Floor installation begins with these job-site prep steps.


1. Subfloor preparation. Excessive gapping and splitting wood occurs if a subfloor is not leveled prior to the floor going down. Before installing hardwood, engineered hardwood, laminate and tile, installers drop a laser and string level the floor and build it up where it needs leveling.


2. Humidity check. Humidity in the air varies, depending on time of year and also varies with grade of the home—there is often more moisture below grade (in the basement) than there is on ground level and above. Below grade, a higher level of alkalides in the soil below the home can also deteriorate the floor and leave it moulded if it is not installed with the right adhesives and membranes.


Common misperceptions about floors.


1. Wide plank boards take less time and cost less to install than thin. Wide plank boards actually cost more to install because of the time involved in making sure they stay in place. Prior to nailing or stapling a 7-inch board tongue-in-groove, a thorough installer will add an adhesive to the middle and ends of the boards to give them extra strength—work that is not required with a 3-inch board, hence the extra labour.  


2. Wood can be made harder or more dent resistant with a different finish. One finish may be harder than another, but it does not change the fact that if something is dropped on your maple or oak floor, it will dent, no matter what finish is on it. There is no way to make a hardwood more dent resistant with a finish, unfortunately; however, the emergence of hand-scraped and distressed engineered hardwood floors eliminates the nail-biting stress of keeping hardwood pristine.


3. Hardwood or laminate flooring are superior to carpet when trying to avoid allergens. This widespread belief goes only as deep as the bristles on your broom. It is not uncommon practice to pull out a broom once or twice a day to sweep floors, but to pull out the vacuum that many times just seems tedious and excessive. We tend to clean what we can see, and of course, those crumbs and debris underfoot are much more annoying than plush carpet. If we cleaned our carpets with the same frequency as our floors, they would stay as clean.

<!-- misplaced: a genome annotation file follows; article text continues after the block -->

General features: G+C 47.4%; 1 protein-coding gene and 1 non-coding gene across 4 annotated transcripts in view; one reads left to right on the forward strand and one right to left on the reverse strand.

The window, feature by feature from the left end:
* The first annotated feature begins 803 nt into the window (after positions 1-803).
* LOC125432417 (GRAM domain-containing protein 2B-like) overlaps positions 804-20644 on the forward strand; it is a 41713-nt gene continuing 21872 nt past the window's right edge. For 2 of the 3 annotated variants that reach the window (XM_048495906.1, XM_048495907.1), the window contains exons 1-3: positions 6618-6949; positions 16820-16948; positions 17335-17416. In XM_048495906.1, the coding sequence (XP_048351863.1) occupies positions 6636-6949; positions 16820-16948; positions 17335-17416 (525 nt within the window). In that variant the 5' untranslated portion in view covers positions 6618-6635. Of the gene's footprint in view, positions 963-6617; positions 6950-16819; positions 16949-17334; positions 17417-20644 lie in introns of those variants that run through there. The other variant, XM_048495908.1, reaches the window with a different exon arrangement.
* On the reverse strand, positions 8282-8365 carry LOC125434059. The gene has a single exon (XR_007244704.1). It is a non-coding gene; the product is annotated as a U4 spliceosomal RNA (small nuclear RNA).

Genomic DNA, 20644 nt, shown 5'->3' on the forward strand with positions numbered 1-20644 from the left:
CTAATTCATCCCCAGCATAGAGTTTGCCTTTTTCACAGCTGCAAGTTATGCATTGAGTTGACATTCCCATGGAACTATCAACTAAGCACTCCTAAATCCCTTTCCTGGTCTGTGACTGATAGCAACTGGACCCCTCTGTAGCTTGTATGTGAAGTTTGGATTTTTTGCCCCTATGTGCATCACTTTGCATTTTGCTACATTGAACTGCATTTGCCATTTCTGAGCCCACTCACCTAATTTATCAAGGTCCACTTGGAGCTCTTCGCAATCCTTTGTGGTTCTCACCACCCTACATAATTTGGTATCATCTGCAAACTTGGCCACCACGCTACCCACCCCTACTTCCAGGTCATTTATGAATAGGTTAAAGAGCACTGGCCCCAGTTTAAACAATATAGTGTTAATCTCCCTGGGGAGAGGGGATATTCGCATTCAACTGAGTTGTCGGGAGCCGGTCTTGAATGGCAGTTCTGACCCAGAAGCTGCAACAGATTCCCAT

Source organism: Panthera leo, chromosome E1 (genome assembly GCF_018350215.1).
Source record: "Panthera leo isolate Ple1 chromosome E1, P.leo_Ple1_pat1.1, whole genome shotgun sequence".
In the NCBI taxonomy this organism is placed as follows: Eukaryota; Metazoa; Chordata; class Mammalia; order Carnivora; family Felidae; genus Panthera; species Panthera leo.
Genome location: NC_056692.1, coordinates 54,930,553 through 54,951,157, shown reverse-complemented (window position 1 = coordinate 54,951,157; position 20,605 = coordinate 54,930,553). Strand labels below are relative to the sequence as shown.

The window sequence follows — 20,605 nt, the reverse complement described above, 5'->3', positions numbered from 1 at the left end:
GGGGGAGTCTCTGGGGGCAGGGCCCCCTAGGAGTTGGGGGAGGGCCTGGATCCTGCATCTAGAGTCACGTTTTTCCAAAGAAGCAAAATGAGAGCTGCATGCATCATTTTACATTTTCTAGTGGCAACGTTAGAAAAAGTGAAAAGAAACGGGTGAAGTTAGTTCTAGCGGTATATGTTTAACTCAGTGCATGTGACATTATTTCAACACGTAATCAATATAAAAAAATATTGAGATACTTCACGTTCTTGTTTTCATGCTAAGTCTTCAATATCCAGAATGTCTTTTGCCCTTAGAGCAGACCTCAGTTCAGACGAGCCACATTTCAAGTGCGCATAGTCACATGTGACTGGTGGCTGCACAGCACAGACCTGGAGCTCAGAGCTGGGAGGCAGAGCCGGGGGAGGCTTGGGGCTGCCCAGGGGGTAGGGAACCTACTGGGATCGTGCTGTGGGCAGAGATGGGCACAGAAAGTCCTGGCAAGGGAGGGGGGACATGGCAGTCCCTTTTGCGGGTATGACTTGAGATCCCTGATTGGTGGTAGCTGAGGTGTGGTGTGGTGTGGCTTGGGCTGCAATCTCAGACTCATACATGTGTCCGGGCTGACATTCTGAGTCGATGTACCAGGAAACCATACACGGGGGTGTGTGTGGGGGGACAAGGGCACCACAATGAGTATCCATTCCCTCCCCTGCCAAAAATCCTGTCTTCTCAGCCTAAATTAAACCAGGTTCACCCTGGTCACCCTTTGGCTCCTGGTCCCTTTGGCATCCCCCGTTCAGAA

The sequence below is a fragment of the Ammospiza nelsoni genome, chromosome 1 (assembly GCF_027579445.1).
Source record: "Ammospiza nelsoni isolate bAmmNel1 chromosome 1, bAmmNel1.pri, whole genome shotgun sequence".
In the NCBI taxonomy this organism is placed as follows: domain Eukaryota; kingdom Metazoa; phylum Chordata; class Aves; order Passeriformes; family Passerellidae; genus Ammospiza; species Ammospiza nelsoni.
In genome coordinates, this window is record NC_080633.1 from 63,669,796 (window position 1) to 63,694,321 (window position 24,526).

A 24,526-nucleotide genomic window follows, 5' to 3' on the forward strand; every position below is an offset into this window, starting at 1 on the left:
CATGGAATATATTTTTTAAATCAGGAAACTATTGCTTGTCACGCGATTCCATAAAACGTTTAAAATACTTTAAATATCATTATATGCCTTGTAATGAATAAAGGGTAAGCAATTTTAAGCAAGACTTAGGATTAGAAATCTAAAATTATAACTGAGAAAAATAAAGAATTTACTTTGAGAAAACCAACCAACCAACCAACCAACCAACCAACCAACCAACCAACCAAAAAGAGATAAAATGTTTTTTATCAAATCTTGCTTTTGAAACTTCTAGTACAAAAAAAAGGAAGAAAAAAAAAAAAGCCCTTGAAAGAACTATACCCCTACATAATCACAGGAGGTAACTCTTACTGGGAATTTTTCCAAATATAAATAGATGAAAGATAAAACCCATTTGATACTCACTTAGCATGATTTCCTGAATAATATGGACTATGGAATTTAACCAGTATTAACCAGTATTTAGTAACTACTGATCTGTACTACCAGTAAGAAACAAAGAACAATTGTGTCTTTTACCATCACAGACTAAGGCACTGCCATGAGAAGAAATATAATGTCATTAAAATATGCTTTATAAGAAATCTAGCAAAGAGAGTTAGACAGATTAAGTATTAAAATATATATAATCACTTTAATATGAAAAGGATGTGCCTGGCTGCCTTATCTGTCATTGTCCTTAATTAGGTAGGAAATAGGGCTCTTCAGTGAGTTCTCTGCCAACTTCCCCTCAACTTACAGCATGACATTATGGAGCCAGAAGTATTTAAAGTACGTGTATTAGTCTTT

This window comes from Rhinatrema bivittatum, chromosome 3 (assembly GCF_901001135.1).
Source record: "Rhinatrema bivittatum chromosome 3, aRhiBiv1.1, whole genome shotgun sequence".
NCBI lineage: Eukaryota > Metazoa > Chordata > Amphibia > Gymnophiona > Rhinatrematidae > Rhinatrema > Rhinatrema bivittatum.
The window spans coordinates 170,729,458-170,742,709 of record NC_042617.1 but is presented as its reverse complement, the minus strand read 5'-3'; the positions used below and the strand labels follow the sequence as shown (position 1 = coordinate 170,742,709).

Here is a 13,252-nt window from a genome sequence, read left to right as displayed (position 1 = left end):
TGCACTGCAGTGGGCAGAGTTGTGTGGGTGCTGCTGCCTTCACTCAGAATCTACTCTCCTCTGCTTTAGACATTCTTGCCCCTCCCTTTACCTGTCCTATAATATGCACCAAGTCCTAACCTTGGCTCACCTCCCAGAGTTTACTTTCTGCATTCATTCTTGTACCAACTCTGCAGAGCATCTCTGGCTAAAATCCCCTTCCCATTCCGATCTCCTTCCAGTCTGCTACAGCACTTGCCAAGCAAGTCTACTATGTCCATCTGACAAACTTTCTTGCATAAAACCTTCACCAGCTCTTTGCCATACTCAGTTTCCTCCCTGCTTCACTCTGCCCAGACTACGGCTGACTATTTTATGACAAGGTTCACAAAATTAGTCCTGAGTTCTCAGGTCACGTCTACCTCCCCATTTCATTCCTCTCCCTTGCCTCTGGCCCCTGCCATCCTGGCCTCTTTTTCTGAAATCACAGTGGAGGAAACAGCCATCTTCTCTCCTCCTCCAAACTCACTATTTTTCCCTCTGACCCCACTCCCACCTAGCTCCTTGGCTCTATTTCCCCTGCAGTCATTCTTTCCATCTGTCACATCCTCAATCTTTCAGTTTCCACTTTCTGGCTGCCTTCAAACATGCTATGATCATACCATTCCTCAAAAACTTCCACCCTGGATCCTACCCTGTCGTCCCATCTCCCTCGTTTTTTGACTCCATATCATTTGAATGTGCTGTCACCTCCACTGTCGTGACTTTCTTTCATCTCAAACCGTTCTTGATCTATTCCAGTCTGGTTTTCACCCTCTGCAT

A few tips before you install a new floor.


1. The cost to level a floor can sometimes outweigh what home owners want to spend. Make sure your renovation contractor includes subfloor preparation in your estimate and budget. There is no way for your contractor or salesperson to know what is under your existing floor, and what amount of time will be needed to prepare the job site for laying floor that will last its full lifetime.


2. All your flooring products should spend some time onsite before installation—longer in the rainy season—and your installer should measure the humidity in the wood to make sure it matches the environment and the subfloor they are installing on.


3. On average, only 25% of installers out there are trained and use proper installation practices. Don’t be fooled. Laying floor requires the same workmanship and years of experience as any trade to be good at it. Look for certification and, especially, years of experience. Keep in mind, a great tile setter isn’t necessarily going to be as good at laying hardwood, and vice versa. Ideally, your home renovation crew will include one tradesman/woman who is great at each type of installation.


4. Make sure your installer is using the right products for the right floor. For example, the adhesives for engineered hardwood are different than for regular hardwood, and more expensive in some cases. Also, the glue used at sub terrain levels is different than the main level depending on moisture levels. Make sure they are not cutting corners when it comes to the products that are going to keep your floors looking great.

When floors go down, anticipation rises; a room lights up with a new contrast of colour and a homeowner can finally envision laying on their new carpet reading a story to the kids, or entertaining guests on a beautiful swath of hardwood. It’s best to get off on the right foot when it comes to laying it down. 

Answer #1: Maple, Answer #2: American Cherry, Answer #3: Acacia